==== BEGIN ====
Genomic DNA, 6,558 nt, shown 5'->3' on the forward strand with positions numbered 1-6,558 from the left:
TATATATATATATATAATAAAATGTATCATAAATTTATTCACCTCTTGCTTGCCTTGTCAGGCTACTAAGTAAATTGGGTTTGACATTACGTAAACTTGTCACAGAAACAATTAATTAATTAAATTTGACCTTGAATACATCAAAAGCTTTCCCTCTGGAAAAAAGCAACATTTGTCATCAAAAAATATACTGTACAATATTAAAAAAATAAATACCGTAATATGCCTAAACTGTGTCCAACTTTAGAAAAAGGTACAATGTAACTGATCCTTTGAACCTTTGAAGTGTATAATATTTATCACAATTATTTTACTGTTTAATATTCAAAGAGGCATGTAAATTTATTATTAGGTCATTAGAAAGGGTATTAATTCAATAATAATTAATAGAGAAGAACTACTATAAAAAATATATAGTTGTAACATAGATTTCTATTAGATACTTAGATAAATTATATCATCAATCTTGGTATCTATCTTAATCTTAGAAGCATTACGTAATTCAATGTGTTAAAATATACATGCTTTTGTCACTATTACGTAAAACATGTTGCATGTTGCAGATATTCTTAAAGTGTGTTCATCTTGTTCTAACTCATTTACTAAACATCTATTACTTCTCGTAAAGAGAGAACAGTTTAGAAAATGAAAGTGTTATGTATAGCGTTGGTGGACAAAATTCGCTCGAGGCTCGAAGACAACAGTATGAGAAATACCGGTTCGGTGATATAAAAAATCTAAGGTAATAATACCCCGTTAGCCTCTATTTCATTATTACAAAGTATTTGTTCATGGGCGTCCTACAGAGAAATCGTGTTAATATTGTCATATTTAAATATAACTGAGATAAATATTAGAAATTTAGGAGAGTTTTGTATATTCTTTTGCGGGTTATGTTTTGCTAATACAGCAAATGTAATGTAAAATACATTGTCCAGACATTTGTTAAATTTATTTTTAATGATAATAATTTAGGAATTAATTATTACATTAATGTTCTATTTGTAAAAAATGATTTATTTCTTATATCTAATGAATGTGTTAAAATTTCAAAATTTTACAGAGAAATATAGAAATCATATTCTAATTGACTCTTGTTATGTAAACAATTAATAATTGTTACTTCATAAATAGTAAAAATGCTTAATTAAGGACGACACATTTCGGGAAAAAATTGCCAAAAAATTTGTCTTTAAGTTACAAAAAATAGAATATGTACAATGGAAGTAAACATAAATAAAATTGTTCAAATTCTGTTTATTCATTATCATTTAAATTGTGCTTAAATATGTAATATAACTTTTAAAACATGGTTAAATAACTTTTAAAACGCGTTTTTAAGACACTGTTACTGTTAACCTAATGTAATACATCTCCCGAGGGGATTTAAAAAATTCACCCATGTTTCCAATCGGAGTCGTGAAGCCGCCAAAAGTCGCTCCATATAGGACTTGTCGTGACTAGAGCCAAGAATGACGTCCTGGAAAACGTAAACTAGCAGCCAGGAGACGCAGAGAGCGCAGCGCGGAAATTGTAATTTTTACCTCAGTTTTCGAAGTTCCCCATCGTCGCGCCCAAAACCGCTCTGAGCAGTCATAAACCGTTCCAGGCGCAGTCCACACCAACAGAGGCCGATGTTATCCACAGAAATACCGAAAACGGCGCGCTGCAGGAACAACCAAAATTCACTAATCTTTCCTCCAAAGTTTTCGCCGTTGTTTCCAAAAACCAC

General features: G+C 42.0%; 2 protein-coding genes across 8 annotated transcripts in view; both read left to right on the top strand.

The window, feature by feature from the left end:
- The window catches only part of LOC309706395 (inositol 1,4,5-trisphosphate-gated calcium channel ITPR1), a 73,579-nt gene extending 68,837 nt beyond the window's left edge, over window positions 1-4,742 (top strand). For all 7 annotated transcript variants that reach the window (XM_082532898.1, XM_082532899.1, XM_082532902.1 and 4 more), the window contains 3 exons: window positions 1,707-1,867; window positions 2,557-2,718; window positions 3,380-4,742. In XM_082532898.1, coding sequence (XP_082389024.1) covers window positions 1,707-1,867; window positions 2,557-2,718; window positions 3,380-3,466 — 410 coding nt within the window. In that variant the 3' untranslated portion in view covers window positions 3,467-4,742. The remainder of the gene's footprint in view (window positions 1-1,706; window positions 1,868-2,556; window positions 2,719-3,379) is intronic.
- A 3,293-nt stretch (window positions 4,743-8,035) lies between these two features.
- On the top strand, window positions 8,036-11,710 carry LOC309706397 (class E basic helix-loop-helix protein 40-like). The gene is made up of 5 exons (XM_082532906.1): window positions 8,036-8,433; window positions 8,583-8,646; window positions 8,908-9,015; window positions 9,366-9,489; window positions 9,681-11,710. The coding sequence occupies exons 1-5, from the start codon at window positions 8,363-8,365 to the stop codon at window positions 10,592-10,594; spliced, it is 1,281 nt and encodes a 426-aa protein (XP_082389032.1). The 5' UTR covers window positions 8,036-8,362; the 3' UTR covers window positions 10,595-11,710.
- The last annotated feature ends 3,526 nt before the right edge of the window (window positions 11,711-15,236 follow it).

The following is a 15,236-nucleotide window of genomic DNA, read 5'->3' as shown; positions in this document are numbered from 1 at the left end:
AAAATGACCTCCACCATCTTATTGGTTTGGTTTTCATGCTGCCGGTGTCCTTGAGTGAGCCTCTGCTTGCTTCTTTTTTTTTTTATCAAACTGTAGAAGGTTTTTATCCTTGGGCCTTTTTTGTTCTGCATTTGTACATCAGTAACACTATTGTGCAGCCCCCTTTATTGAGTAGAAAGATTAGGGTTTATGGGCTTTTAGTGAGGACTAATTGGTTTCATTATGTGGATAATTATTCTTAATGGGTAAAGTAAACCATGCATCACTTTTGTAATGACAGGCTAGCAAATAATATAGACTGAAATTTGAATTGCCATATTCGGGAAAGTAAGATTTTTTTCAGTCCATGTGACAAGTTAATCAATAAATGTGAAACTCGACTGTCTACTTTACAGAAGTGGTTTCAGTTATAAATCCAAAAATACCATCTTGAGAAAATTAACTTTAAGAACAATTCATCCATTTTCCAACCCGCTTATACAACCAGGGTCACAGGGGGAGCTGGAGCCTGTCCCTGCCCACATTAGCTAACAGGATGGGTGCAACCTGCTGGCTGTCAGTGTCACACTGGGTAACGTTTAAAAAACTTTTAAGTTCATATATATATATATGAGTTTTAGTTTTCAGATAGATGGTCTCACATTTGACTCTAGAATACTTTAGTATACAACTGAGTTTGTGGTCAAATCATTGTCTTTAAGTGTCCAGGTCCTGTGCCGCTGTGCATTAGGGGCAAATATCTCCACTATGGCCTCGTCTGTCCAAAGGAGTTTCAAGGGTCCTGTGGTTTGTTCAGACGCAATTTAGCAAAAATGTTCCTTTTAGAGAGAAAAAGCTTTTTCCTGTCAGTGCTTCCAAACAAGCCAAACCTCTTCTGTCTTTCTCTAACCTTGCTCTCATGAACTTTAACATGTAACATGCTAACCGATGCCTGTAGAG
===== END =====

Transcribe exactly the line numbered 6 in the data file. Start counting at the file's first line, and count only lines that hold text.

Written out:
- A 3,293-nt stretch (window positions 4,743-8,035) lies between these two features.